We're in this together!
What we all go through
All children and teens have different responses to stress. Common changes include: crying, excessive worry or sadness, unhealthy eating and sleeping habits, irritability, poor school performance, difficulty focusing, avoiding activities that were previously enjoyed, and use of substances. It is important to address these matters and support children and teens. Knowing the facts and stopping rumors surrounding COVID-19 can give a sense of control. Reaching out to friends through digital means can be beneficial to youth that cannot interact as they normally do. Also making attempts to do activities that give one joy and sticking to a schedule can help greatly. Finally, talking to someone close to you about your thoughts and feelings can alleviate stress and help you through these times.
Suicide Prevention During COVID
The COVID-19 pandemic has made people stay at home more than usual. This enables suicidal thoughts to be able to manifest much easier within a person’s mind because it is much more difficult to find an outlet to escape such thoughts. Feelings of isolation, anxiety, depression, and financial stress can amplify the risk of suicide. It is vital to protect people against suicidal thoughts and behaviors during these times. Maintaining support from the community and family, and maintaining a feeling of connection can help ease a person’s mind and help stray away suicidal thoughts. Furthermore, virtual counseling and therapy can help with such a situation.
Alcohol and Substance Abuse During COVID
The increased stress that results from COVID-19 leads to an increase in alcohol and substance. It is important to moderate usage of these substances, and for the youth to completely stay away from these substances as a whole.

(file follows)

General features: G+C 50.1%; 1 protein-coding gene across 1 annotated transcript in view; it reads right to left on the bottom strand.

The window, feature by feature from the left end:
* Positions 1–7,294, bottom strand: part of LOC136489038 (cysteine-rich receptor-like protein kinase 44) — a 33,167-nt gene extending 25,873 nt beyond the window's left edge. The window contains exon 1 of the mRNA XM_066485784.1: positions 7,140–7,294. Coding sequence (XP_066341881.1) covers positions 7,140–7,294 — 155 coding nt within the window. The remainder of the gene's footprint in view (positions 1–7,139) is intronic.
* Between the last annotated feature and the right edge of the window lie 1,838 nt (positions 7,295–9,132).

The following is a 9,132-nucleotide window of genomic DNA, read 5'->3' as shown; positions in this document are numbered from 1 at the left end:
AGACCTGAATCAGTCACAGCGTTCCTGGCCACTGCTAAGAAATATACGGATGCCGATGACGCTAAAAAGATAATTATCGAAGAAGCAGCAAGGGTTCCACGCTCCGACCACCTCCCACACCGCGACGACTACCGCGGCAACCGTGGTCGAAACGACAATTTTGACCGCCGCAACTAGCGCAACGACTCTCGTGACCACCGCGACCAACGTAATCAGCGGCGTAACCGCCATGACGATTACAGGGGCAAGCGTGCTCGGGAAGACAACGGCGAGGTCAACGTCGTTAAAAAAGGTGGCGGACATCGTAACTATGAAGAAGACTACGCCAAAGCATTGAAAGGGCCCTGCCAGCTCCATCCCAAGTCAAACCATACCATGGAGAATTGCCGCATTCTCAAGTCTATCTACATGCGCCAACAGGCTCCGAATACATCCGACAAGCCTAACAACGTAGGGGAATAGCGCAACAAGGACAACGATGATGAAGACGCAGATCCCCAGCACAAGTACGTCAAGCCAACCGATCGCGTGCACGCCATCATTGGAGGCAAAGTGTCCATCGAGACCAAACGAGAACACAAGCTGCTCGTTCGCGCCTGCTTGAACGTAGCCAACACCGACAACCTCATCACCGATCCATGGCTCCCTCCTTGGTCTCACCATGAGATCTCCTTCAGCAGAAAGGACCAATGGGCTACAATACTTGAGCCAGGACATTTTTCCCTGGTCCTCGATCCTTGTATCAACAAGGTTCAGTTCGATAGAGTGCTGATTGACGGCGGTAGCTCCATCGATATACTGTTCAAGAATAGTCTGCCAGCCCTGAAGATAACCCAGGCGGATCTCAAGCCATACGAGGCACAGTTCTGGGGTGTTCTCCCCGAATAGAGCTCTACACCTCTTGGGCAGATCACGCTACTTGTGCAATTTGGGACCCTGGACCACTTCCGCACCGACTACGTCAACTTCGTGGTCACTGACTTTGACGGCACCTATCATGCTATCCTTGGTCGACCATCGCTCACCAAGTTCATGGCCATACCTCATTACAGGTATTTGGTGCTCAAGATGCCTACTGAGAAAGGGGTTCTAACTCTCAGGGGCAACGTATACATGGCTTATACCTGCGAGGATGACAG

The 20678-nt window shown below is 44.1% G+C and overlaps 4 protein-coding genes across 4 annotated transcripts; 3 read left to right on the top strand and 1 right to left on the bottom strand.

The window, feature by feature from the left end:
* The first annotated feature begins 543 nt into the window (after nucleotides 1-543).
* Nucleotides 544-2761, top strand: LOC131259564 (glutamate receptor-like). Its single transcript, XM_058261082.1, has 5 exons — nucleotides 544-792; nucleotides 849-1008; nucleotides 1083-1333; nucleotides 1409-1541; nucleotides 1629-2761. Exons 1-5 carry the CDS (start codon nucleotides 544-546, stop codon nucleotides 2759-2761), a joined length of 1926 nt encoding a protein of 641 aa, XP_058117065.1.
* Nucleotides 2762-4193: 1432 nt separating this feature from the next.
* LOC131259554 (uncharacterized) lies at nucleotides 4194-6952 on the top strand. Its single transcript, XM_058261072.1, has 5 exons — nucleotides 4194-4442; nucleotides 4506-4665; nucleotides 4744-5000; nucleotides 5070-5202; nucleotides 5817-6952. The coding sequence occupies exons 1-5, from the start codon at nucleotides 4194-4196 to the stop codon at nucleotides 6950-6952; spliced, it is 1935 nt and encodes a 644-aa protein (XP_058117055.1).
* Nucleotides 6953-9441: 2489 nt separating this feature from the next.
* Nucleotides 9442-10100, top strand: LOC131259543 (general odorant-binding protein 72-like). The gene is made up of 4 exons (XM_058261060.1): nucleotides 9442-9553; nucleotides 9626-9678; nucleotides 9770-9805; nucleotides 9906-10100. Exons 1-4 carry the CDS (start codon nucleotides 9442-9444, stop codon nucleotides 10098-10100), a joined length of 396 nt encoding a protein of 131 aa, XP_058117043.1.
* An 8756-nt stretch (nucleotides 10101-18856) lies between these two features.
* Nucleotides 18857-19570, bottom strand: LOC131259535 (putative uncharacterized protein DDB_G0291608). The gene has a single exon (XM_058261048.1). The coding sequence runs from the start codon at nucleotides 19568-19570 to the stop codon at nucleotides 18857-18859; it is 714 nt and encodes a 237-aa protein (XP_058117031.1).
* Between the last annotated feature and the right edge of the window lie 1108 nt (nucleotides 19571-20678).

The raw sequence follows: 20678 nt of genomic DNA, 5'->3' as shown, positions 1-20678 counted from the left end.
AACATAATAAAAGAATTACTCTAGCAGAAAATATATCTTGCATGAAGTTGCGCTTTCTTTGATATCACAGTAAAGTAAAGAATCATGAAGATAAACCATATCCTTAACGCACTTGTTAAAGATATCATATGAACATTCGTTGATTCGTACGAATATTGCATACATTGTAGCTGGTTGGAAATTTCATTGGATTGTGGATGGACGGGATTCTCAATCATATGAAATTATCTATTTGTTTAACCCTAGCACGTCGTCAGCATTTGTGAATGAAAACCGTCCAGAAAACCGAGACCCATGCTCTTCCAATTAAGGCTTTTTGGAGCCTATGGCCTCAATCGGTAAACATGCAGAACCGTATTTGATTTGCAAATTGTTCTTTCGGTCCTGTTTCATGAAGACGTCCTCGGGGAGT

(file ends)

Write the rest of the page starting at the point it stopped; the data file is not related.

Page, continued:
If substance becomes a problem it can be helpful to locate virtual treatment, call the National Drug and Alcohol Treatment Referral Routing Service (1-800-662-HELP) to speak with someone about an alcohol or substance use problem.
Domestic Abuse During COVID
There is data from many regions that suggests an increase in domestic violence cases. This is not only a problem in the United States, it extends all throughout the world. It is a problem in Africa, Mexico, Brazil, China, the United Nations, and more. Specifically, in the United States there has been a dramatic increase in reports of domestic violence and abuse cases. Estimates from the United Nations estimates that three months of quarantine will result in a 20 percent increase in intimate partner violence around the world. With workplaces closed and much social interaction being limited, it gives IPV perpetrators more time and opportunities to take advantage of their significant others. Social isolation can lead to the normalization of abuse and allow abusers to become accustomed to gaslighting techniques. This repetitive cycle can become difficult to escape. Stress is also a known factor to increase domestic violence, and the stress that is brought upon households during the pandemic is not helping matters.